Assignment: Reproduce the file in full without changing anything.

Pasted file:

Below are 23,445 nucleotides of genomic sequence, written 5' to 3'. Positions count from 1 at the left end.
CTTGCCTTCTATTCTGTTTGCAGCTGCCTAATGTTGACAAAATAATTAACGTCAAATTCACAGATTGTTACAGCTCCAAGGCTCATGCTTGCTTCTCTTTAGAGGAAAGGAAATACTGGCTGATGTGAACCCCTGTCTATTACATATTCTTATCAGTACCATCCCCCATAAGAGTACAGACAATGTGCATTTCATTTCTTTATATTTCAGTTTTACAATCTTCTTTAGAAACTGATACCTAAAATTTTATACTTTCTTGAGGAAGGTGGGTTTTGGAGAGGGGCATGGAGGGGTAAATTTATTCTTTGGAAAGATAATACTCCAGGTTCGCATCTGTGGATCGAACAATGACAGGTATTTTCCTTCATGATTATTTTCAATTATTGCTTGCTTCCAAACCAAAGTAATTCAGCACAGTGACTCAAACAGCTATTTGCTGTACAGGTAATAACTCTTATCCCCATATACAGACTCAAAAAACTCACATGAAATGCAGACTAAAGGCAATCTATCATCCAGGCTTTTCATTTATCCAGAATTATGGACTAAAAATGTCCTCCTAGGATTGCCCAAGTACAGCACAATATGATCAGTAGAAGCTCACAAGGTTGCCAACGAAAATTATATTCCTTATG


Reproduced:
Below are 23,445 nucleotides of genomic sequence, written 5' to 3'. Positions count from 1 at the left end.
CTTGCCTTCTATTCTGTTTGCAGCTGCCTAATGTTGACAAAATAATTAACGTCAAATTCACAGATTGTTACAGCTCCAAGGCTCATGCTTGCTTCTCTTTAGAGGAAAGGAAATACTGGCTGATGTGAACCCCTGTCTATTACATATTCTTATCAGTACCATCCCCCATAAGAGTACAGACAATGTGCATTTCATTTCTTTATATTTCAGTTTTACAATCTTCTTTAGAAACTGATACCTAAAATTTTATACTTTCTTGAGGAAGGTGGGTTTTGGAGAGGGGCATGGAGGGGTAAATTTATTCTTTGGAAAGATAATACTCCAGGTTCGCATCTGTGGATCGAACAATGACAGGTATTTTCCTTCATGATTATTTTCAATTATTGCTTGCTTCCAAACCAAAGTAATTCAGCACAGTGACTCAAACAGCTATTTGCTGTACAGGTAATAACTCTTATCCCCATATACAGACTCAAAAAACTCACATGAAATGCAGACTAAAGGCAATCTATCATCCAGGCTTTTCATTTATCCAGAATTATGGACTAAAAATGTCCTCCTAGGATTGCCCAAGTACAGCACAATATGATCAGTAGAAGCTCACAAGGTTGCCAACGAAAATTATATTCCTTATG